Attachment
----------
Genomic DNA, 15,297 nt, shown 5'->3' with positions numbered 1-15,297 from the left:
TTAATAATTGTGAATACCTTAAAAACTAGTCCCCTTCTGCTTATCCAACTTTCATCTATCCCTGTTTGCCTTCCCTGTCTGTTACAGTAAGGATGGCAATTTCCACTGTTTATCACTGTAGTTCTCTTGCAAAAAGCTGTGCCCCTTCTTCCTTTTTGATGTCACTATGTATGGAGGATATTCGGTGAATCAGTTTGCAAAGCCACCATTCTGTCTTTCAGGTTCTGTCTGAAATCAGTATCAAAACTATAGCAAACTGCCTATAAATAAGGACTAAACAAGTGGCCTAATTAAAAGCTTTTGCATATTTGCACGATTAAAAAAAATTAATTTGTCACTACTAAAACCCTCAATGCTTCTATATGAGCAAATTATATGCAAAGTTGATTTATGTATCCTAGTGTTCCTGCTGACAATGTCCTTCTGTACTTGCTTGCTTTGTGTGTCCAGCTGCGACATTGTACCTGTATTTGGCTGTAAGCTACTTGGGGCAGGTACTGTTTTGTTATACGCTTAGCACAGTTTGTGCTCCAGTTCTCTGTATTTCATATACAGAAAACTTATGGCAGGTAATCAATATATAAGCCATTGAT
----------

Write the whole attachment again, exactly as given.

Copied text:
Genomic DNA, 15,297 nt, shown 5'->3' with positions numbered 1-15,297 from the left:
TTAATAATTGTGAATACCTTAAAAACTAGTCCCCTTCTGCTTATCCAACTTTCATCTATCCCTGTTTGCCTTCCCTGTCTGTTACAGTAAGGATGGCAATTTCCACTGTTTATCACTGTAGTTCTCTTGCAAAAAGCTGTGCCCCTTCTTCCTTTTTGATGTCACTATGTATGGAGGATATTCGGTGAATCAGTTTGCAAAGCCACCATTCTGTCTTTCAGGTTCTGTCTGAAATCAGTATCAAAACTATAGCAAACTGCCTATAAATAAGGACTAAACAAGTGGCCTAATTAAAAGCTTTTGCATATTTGCACGATTAAAAAAAATTAATTTGTCACTACTAAAACCCTCAATGCTTCTATATGAGCAAATTATATGCAAAGTTGATTTATGTATCCTAGTGTTCCTGCTGACAATGTCCTTCTGTACTTGCTTGCTTTGTGTGTCCAGCTGCGACATTGTACCTGTATTTGGCTGTAAGCTACTTGGGGCAGGTACTGTTTTGTTATACGCTTAGCACAGTTTGTGCTCCAGTTCTCTGTATTTCATATACAGAAAACTTATGGCAGGTAATCAATATATAAGCCATTGAT